Monday, September 27, 2010

Review - Mad Men Season 4 Episode 10 Hands And Knees

Like Rubicon, Mad Men, with three episodes left in the season, moved in the endgame with several startling developments. In "Hands And Knees," the characters are hobbled over, trying to climb out of whatever terrible situation they're in. While I like where many of the plots are going, there should have been more build up than everything being dumped on our laps at once.

As far as anyone knows, Dick Whitman is Don Draper. Since very few people actually know the truth, there's no reason for Don to be looking behind his back all the time. He's slipped into another identity and for all intents and purposes, owns it. However, a background check from the DoD leads to Betty, who, showing signs of geniality, lies for Don and later calls him. With the feds bearing down on him, Don hides himself in sickness, which seems to have manifested from his stress. He nearly doubles over from seeing two men in suits and spends the rest of his day in bed. Physically, Don is an utter wreck, unable to function from the mere possibility that his world is over. Of course, Jon Hamm is excellent in his various portrayals of Don, first of his initial reaction from Betty's call to telling Faye the truth. It's as thrilling as Mad Men gets, and for a while, I thought Don's world would imploded.

But then, before things can go into overdrive, Pete comes back with good news: Don hasn't been flagged. Don takes the solution at hand, telling Pete to ditch North American Aviation to stop further investigation.  With what appears to be only blue skies ahead, Don takes one long, long look at Megan. Maybe he's getting a little cocky and looking for sex? Interestingly, as other characters are sinking, Don is rising fast, having dodged a major bullet.

Compared to the other plot lines, Don's was by far the most compelling, and I wanted to see things stretched out a bit longer, perhaps Roger telling everyone about Lucky Strike before Pete nixes the deal, forcing Don into an even narrower corner. And that may as well happen by the end of the season, but at the very least, we got to see Don sweat profusely from the increased scrutiny.

Through all of this, Pete comes out looking like a real great guy, although we know he'll hold it over Don's head. Not only does he have his buddy look into where the feds are, he also gives up a major account--$4 million dollars --in order to keep Don safe, and receives a severe reaming from Roger which, unfortunately, was partially bleeped out. He'll probably be back to cause distress, but for the time being, Pete is mighty fine beside the likes of Roger and Don.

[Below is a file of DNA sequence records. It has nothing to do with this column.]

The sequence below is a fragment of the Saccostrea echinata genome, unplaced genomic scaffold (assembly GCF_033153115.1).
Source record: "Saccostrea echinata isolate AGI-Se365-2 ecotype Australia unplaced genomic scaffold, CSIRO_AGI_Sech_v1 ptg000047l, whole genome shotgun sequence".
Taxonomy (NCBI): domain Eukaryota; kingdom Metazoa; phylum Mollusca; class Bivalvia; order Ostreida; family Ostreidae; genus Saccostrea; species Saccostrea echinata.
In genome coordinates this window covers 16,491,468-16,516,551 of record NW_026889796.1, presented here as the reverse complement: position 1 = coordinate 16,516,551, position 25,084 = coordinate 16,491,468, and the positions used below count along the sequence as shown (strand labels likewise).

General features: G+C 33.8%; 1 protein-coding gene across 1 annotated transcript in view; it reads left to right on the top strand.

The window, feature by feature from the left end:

If there is one narrative force driving the events at the office this season, it'd be the lack of money. SCDP is held up tenuously with Lucky Strike providing the lion's share. However, Lee Garner Jr. drops a bombshell that'll reverberate for a long while. Lucky Strike is dropping SCDP, and Lee only grants Roger a 30 day leeway period after a fair amount of begging. Without Lucky, SCDP loses their most important and valuable account. Can Roger turn things around?

And with all that going on, Lane leaves for England, following a smack to the head from his father, to deal with family issues. Seeing as he has his "chocolate bunny," Lane probably isn't interested in saving his marriage,

Joan's pregnancy and her response is shrouded in mystery and we'll have to wait until a later date to see what she actually did. What we do know is that she goes to an abortion clinic and talks to a mother, implying to the viewers that one of her daughters would have been 17 had she not gotten an abortion. Was that enough to dissuade her from following through? Was the tragedy the existence of the child or death of a child?

Mad Men isn't known for plot-heavy episodes, which sets "Hands And Knees" apart from pretty much every episode this season. But that doesn't mean its necessary; following Don lose control was exhilarating, but I'd much prefer if the other revelations--Joan's pregnancy, Lane's girlfriend, Lucky Strike's move--were handled with more tact and subtlety.

Score: 9.1/10
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